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Want your first board role in 2023? How to stand out from the crowd

Our experts explain how to navigate challenges and stand out among the competition when applying for your first board role.

Board roles can be incredibly rewarding. They offer the opportunity to work across a diverse portfolio of organizations, allowing you to apply your accumulated expertise while growing and turning companies around. You can also make a real impact on social issues like diversity, inclusion, and sustainability.

The challenge is in getting your first board role. Competition is increasing, and the role itself is becoming more difficult. Greater knowledge of governance is expected of board members, their responsibilities are growing, and there is more personal risk associated with the job.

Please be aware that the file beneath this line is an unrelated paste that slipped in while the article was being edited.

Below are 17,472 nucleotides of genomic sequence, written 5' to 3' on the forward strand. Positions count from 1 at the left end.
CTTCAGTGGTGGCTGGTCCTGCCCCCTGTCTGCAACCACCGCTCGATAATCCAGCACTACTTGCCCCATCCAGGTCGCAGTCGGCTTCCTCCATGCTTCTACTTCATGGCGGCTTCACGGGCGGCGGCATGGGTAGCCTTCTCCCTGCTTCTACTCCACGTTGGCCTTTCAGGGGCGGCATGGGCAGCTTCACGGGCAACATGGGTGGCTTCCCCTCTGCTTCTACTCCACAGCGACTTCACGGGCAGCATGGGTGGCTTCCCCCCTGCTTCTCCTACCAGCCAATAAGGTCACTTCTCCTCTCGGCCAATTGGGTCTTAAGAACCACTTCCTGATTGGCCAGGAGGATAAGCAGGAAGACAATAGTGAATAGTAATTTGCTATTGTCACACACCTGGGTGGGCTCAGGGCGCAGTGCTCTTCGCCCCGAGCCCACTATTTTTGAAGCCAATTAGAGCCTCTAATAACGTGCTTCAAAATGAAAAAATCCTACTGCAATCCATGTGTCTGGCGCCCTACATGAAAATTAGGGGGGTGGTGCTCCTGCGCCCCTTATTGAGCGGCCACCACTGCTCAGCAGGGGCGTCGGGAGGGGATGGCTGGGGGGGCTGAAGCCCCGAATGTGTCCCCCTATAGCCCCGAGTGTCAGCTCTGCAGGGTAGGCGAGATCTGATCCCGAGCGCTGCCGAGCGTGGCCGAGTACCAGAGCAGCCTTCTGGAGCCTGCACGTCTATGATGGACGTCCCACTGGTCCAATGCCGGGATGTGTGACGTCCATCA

What core skills do board members need?

Rather than a group of experts who only contribute to their specialism, modern board directors bring strong governance skills and are able to apply these across all areas of a business. Modern boards are increasingly comprised of generalist directors who demonstrate intellectual curiosity across a broad spectrum of areas.

The role is to chart a course for the company’s long-term strategic success while balancing the short-term pressures. Board members need to be collaborative and work as a team with respect and trust. 

Board directors must be capable of broaching tough questions and challenging the CEO and senior management, but as a mentor rather than with a directive-led style.